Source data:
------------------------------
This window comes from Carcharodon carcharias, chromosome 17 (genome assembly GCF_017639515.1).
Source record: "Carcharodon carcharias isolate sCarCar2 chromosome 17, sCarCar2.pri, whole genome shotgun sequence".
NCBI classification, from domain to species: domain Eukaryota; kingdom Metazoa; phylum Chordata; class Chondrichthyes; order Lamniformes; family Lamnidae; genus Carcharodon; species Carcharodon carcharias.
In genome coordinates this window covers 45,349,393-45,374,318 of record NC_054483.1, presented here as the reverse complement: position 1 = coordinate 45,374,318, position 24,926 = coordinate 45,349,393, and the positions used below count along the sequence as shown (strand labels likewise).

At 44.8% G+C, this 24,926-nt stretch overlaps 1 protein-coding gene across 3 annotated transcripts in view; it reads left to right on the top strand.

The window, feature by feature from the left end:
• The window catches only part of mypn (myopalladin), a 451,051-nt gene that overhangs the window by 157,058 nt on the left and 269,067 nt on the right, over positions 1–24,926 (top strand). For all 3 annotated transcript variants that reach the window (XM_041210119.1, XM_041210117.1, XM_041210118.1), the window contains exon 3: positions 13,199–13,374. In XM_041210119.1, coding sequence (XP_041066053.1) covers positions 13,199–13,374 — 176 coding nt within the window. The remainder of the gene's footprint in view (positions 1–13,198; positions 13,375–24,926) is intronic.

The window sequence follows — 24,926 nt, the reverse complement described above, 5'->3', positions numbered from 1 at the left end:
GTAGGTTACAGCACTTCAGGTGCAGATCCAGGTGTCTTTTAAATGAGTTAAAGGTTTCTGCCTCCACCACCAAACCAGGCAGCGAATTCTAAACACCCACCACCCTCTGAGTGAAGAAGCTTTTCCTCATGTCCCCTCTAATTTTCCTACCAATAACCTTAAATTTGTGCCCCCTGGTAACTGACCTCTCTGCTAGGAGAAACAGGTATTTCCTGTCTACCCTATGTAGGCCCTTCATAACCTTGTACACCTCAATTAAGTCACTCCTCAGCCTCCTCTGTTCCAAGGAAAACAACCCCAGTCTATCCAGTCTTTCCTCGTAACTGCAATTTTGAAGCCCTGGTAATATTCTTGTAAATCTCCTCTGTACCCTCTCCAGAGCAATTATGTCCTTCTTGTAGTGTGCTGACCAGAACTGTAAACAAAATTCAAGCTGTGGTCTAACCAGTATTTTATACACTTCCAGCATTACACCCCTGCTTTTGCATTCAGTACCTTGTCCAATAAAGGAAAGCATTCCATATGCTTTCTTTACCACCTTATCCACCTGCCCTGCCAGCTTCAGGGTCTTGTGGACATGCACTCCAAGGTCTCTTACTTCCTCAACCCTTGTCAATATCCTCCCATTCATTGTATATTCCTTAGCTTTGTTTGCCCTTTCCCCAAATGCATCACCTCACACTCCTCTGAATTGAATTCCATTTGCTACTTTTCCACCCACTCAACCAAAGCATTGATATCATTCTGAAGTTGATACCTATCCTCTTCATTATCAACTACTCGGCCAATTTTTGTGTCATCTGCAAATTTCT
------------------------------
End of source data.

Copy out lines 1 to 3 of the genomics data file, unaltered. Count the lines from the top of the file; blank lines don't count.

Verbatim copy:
This window comes from Carcharodon carcharias, chromosome 17 (genome assembly GCF_017639515.1).
Source record: "Carcharodon carcharias isolate sCarCar2 chromosome 17, sCarCar2.pri, whole genome shotgun sequence".
NCBI classification, from domain to species: domain Eukaryota; kingdom Metazoa; phylum Chordata; class Chondrichthyes; order Lamniformes; family Lamnidae; genus Carcharodon; species Carcharodon carcharias.